The Tower Defense genre is perhaps one of the more saturated in gaming at the moment. Because of this, if a game wants to stand out from the rest of the pack, it has to do something a little different. Defenders of Ardania does this by attempting something so simple that it’s frankly amazing it hasn’t caught on more: it gives you the chance to attack your enemy. By doing this, Defenders of Ardania merges the lines between Tower Defense and RTS, creating a blend of building strategy, resource management and tactical offense that calls for more player input than just placing your buildings and letting the enemy come to you. With the added inclusion of online multiplayer, does Most Wanted Entertainment’s latest effort deserve to be defended? Or should you leave it to the undead hordes?
Vacation Spot? - Ardania is blessed with one of the more complete envisioning of a world that I have experienced via the downloadable medium. Sure, you don’t see people going about their everyday business, buying groceries and picking the kids up from school, but the variation in landscapes and races is higher than I’ve come to expect from non-disc-based games. What makes the variation even more welcome are the clean visuals used to depict various aspects of the world. Everything from farms and mines to jungles and temples is included in your trek across Ardania, and each environment looks and sounds different from the one that preceded it.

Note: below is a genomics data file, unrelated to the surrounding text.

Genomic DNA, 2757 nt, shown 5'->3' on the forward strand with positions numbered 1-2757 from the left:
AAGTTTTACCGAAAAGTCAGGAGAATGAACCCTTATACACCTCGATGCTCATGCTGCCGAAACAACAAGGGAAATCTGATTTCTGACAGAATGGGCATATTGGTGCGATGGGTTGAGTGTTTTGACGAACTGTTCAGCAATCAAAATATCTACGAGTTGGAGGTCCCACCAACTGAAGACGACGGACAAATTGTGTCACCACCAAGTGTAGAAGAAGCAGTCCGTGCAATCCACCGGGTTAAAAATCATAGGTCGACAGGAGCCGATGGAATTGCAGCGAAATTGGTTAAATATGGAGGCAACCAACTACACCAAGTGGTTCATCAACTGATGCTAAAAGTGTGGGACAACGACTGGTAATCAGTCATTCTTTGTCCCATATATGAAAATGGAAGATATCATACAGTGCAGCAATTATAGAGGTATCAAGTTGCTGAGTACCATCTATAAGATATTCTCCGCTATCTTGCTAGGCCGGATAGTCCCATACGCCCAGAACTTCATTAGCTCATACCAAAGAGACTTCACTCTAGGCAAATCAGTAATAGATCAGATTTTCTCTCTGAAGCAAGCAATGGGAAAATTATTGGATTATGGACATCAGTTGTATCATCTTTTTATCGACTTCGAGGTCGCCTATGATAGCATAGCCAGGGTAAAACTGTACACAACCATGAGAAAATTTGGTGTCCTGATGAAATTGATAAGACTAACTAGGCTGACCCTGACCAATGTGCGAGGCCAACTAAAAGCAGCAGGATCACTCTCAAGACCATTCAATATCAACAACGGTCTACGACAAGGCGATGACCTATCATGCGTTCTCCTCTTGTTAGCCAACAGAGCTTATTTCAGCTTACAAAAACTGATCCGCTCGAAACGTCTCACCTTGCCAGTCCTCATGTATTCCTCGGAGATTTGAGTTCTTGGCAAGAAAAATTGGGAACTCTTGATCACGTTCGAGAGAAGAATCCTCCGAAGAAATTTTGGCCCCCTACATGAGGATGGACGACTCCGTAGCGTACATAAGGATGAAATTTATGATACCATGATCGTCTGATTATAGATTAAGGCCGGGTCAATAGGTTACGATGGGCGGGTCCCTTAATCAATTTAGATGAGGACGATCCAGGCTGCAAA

Defensive Awareness - One thing that usually drives me crazy with strategy games, and a problem that is often exaggerated on consoles, is the sheer number of shortcuts that need to be remembered, or the number of sub-menus that need to be navigated just to access a simple command. Defenders of Ardania removes this heartache by having each set of commands accessible via a single button push. Whether it’s spells, construction, upgrades or unit management, each can be accessed by an assigned direction on the d-pad. When you’re flying around the battlefield giving orders left and right, it’s nice to know you can get stuff done quickly and easily.
Patchwork Army - Any fantasy epic needs a liberal dose of strange races, unlikely alliances and villainous enemies spread throughout its narrative, and Defenders of Ardania lives up to its fantasy aspirations. Whilst the playable races don’t include all the ones listed here, throughout the course of the game you will encounter wizards, dwarves, the undead, animals and minotaurs, each with their own playing style and range of units. The number of units available almost matches the number of races, with the addition of a new alliance member opening up the chance to build new and more powerful units. Each unit is able to unlock a ‘hero’, which is essentially a more powerful version of the base model, and these come in incredibly handy, particularly during the later levels.
DEFENDERS OF OH-DAMN-IA